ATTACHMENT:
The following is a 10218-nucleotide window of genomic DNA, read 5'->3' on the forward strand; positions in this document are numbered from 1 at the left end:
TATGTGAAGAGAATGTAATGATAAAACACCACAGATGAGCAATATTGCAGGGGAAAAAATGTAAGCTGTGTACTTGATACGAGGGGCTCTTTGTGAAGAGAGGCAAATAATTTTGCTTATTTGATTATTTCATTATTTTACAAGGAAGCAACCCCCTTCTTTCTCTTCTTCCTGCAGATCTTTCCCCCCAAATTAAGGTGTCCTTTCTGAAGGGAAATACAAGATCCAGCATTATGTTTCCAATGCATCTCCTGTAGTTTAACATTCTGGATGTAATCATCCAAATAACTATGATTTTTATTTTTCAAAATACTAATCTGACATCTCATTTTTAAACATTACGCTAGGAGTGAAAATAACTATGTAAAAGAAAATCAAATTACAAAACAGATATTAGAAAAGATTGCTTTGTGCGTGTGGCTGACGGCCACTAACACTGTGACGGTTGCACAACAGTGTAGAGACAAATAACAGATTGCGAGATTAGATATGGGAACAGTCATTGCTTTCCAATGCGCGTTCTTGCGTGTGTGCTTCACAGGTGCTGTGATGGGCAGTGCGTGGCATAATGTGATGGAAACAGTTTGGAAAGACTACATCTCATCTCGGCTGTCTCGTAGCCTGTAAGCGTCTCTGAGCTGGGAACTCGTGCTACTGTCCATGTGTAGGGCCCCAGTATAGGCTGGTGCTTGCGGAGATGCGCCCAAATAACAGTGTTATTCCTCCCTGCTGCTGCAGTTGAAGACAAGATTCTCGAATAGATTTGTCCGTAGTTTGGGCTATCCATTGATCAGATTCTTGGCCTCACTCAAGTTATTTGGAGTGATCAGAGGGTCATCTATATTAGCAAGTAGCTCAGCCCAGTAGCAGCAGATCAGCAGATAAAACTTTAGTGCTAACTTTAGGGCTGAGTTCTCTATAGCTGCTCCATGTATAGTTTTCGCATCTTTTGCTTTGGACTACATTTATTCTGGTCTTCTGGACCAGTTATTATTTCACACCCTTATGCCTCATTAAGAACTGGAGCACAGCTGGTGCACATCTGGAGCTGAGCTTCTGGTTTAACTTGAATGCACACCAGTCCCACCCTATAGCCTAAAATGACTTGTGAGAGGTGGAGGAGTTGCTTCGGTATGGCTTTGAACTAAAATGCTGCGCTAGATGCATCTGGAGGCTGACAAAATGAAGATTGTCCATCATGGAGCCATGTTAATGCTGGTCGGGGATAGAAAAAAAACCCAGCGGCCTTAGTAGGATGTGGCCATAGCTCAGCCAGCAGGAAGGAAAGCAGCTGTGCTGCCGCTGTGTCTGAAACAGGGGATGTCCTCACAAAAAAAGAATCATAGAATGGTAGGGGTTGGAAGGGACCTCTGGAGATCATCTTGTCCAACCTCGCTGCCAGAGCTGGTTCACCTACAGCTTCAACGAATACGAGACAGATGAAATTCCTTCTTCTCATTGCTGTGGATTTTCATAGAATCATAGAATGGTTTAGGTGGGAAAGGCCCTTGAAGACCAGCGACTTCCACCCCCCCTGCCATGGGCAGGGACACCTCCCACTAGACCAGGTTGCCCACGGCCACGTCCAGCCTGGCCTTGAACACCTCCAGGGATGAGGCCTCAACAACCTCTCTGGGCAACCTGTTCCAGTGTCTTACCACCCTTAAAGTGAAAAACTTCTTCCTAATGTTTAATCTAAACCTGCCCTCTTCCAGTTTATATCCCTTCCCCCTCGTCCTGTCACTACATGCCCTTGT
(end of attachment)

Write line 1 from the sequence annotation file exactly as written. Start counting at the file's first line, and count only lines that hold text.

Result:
The following is a 10218-nucleotide window of genomic DNA, read 5'->3' on the forward strand; positions in this document are numbered from 1 at the left end: